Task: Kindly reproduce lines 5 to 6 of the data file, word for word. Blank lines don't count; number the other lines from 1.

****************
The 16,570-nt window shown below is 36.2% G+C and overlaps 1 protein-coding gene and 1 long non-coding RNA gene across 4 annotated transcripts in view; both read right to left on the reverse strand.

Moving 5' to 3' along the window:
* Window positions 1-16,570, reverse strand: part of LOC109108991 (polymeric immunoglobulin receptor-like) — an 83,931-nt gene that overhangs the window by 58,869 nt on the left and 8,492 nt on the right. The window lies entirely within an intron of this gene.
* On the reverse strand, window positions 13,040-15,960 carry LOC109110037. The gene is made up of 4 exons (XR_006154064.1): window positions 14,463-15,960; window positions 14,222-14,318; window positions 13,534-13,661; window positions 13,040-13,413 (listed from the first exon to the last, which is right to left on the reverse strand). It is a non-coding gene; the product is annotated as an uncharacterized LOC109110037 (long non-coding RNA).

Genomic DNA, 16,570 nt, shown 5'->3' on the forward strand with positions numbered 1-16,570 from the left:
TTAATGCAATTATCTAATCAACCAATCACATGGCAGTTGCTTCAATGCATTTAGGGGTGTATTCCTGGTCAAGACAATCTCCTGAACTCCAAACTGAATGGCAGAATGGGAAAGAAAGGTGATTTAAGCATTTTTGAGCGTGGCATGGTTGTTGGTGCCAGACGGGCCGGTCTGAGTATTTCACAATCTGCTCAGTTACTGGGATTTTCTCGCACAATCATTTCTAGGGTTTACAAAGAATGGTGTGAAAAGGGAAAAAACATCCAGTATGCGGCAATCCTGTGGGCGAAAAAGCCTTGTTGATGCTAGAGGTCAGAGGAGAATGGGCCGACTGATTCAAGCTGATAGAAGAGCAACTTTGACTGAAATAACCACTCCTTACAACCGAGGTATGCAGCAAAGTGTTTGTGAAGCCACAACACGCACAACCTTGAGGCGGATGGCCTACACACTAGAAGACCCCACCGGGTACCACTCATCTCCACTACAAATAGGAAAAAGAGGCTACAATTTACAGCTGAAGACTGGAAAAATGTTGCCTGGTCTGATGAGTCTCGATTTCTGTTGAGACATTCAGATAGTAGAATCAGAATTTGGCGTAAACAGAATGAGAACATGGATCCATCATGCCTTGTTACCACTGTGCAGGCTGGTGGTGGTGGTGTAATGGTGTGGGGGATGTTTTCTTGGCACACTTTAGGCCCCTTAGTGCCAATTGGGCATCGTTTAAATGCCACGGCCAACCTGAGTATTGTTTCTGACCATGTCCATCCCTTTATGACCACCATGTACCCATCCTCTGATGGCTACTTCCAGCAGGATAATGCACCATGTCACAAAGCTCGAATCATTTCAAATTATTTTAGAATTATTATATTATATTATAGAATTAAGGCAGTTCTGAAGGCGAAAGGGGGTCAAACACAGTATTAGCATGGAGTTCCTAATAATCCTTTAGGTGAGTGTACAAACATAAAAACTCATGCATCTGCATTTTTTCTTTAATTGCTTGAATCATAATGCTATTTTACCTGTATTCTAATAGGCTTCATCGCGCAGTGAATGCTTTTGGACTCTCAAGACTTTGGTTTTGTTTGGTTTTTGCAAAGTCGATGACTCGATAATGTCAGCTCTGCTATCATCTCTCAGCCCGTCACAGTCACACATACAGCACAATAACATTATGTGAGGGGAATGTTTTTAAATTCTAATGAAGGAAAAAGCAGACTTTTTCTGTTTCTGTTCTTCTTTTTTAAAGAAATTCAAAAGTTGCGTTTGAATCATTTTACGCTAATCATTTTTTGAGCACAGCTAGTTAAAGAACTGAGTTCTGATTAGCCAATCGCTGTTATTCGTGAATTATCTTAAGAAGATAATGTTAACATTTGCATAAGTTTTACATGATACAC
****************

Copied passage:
Genomic DNA, 16,570 nt, shown 5'->3' on the forward strand with positions numbered 1-16,570 from the left:
TTAATGCAATTATCTAATCAACCAATCACATGGCAGTTGCTTCAATGCATTTAGGGGTGTATTCCTGGTCAAGACAATCTCCTGAACTCCAAACTGAATGGCAGAATGGGAAAGAAAGGTGATTTAAGCATTTTTGAGCGTGGCATGGTTGTTGGTGCCAGACGGGCCGGTCTGAGTATTTCACAATCTGCTCAGTTACTGGGATTTTCTCGCACAATCATTTCTAGGGTTTACAAAGAATGGTGTGAAAAGGGAAAAAACATCCAGTATGCGGCAATCCTGTGGGCGAAAAAGCCTTGTTGATGCTAGAGGTCAGAGGAGAATGGGCCGACTGATTCAAGCTGATAGAAGAGCAACTTTGACTGAAATAACCACTCCTTACAACCGAGGTATGCAGCAAAGTGTTTGTGAAGCCACAACACGCACAACCTTGAGGCGGATGGCCTACACACTAGAAGACCCCACCGGGTACCACTCATCTCCACTACAAATAGGAAAAAGAGGCTACAATTTACAGCTGAAGACTGGAAAAATGTTGCCTGGTCTGATGAGTCTCGATTTCTGTTGAGACATTCAGATAGTAGAATCAGAATTTGGCGTAAACAGAATGAGAACATGGATCCATCATGCCTTGTTACCACTGTGCAGGCTGGTGGTGGTGGTGTAATGGTGTGGGGGATGTTTTCTTGGCACACTTTAGGCCCCTTAGTGCCAATTGGGCATCGTTTAAATGCCACGGCCAACCTGAGTATTGTTTCTGACCATGTCCATCCCTTTATGACCACCATGTACCCATCCTCTGATGGCTACTTCCAGCAGGATAATGCACCATGTCACAAAGCTCGAATCATTTCAAATTATTTTAGAATTATTATATTATATTATAGAATTAAGGCAGTTCTGAAGGCGAAAGGGGGTCAAACACAGTATTAGCATGGAGTTCCTAATAATCCTTTAGGTGAGTGTACAAACATAAAAACTCATGCATCTGCATTTTTTCTTTAATTGCTTGAATCATAATGCTATTTTACCTGTATTCTAATAGGCTTCATCGCGCAGTGAATGCTTTTGGACTCTCAAGACTTTGGTTTTGTTTGGTTTTTGCAAAGTCGATGACTCGATAATGTCAGCTCTGCTATCATCTCTCAGCCCGTCACAGTCACACATACAGCACAATAACATTATGTGAGGGGAATGTTTTTAAATTCTAATGAAGGAAAAAGCAGACTTTTTCTGTTTCTGTTCTTCTTTTTTAAAGAAATTCAAAAGTTGCGTTTGAATCATTTTACGCTAATCATTTTTTGAGCACAGCTAGTTAAAGAACTGAGTTCTGATTAGCCAATCGCTGTTATTCGTGAATTATCTTAAGAAGATAATGTTAACATTTGCATAAGTTTTACATGATACAC